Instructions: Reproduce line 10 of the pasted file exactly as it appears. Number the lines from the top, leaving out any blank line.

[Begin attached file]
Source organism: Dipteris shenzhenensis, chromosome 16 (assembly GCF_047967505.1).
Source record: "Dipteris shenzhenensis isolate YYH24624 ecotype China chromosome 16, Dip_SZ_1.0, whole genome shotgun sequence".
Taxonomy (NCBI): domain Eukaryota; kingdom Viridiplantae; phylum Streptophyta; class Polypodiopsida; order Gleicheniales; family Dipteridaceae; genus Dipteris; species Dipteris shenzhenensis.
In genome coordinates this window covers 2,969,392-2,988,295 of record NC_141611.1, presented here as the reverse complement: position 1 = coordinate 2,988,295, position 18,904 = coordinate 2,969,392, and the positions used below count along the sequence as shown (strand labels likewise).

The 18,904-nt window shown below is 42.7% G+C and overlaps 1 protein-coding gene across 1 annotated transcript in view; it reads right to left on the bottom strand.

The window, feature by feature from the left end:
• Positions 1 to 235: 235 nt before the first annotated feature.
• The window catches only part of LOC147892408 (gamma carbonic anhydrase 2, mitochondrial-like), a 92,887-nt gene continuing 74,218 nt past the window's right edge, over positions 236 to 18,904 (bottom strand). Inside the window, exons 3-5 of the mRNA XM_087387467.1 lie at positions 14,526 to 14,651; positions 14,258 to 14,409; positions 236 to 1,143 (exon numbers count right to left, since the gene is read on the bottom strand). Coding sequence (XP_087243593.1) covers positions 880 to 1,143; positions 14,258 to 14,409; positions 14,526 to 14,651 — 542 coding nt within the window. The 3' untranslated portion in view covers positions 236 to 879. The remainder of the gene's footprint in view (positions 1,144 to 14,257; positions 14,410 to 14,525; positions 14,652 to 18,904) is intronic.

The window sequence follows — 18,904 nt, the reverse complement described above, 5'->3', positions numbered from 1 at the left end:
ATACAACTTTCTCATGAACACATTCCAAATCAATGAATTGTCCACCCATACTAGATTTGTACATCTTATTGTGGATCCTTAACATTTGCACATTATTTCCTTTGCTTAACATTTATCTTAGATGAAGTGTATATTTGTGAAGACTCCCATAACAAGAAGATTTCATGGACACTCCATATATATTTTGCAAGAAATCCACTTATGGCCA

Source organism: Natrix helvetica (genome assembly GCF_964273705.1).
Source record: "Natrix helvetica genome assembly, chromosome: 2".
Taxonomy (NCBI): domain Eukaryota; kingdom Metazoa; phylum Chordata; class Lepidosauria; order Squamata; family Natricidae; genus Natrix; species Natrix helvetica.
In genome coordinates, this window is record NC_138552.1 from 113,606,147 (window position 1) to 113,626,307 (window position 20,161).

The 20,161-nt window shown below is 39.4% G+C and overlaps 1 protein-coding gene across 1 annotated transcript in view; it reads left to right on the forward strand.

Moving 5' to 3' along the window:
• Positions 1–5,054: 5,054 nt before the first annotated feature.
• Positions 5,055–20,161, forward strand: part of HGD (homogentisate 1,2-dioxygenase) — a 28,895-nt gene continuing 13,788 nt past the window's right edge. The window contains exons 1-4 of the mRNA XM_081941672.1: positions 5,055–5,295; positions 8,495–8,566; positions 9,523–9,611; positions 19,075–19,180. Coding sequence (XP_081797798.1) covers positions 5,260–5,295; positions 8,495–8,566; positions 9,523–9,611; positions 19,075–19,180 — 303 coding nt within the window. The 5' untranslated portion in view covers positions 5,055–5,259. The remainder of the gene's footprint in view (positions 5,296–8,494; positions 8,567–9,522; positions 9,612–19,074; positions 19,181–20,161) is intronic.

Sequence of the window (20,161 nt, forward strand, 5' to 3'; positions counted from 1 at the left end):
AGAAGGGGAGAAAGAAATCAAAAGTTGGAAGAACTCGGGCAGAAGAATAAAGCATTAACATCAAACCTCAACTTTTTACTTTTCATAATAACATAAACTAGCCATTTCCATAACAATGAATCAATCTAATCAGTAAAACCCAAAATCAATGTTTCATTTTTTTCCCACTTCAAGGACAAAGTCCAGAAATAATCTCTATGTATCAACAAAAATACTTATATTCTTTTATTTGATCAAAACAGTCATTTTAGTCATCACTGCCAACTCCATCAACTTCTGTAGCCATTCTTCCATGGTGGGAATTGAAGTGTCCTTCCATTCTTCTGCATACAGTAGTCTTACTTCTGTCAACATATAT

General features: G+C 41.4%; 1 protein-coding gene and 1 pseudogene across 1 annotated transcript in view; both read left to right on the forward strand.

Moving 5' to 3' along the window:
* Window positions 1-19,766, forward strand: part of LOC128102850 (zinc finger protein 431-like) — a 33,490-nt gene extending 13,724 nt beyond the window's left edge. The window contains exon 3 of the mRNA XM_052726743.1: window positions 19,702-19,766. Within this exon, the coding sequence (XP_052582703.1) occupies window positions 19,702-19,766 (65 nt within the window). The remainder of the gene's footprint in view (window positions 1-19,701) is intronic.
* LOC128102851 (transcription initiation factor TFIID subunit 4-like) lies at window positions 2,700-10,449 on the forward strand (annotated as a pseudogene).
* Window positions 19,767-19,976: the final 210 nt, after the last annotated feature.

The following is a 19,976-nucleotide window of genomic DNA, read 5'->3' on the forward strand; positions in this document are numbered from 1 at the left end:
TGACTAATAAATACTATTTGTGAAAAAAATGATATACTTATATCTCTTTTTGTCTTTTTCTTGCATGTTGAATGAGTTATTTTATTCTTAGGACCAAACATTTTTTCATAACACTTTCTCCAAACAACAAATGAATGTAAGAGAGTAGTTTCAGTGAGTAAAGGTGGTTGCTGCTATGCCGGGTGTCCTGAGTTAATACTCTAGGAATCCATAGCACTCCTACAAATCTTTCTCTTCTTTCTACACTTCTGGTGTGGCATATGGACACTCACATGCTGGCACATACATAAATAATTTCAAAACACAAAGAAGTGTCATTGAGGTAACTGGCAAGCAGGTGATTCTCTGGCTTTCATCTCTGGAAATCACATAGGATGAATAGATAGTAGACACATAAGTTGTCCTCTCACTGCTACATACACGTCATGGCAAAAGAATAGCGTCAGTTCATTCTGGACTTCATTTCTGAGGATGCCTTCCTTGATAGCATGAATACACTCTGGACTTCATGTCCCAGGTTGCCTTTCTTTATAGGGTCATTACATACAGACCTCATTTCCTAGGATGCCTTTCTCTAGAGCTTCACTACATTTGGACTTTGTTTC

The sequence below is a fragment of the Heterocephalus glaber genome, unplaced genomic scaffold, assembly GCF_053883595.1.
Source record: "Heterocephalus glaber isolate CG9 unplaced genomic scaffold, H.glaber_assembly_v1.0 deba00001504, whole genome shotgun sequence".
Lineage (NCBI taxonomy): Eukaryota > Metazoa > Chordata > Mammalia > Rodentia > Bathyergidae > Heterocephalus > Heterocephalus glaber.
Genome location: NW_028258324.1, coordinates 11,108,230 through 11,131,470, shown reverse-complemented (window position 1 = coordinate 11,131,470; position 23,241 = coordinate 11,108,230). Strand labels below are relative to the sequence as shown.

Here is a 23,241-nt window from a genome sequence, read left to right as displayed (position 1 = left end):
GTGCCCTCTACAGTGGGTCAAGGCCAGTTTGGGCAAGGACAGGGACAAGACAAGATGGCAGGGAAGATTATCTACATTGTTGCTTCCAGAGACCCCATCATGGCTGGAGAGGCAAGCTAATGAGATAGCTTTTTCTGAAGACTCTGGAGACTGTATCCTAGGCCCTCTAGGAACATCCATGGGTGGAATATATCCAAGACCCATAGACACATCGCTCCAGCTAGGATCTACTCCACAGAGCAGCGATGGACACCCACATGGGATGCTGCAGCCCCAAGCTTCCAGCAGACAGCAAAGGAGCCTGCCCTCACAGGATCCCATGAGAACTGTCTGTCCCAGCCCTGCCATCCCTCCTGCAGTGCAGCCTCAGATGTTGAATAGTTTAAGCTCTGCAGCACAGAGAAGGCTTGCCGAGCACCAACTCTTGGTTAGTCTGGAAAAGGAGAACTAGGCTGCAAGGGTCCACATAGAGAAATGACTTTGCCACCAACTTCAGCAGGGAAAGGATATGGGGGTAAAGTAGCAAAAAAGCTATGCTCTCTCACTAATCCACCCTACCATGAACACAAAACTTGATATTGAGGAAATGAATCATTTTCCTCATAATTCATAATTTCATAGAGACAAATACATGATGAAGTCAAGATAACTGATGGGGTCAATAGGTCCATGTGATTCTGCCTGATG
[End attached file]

ATACAACTTTCTCATGAACACATTCCAAATCAATGAATTGTCCACCCATACTAGATTTGTACATCTTATTGTGGATCCTTAACATTTGCACATTATTTCCTTTGCTTAACATTTATCTTAGATGAAGTGTATATTTGTGAAGACTCCCATAACAAGAAGATTTCATGGACACTCCATATATATTTTGCAAGAAATCCACTTATGGCCA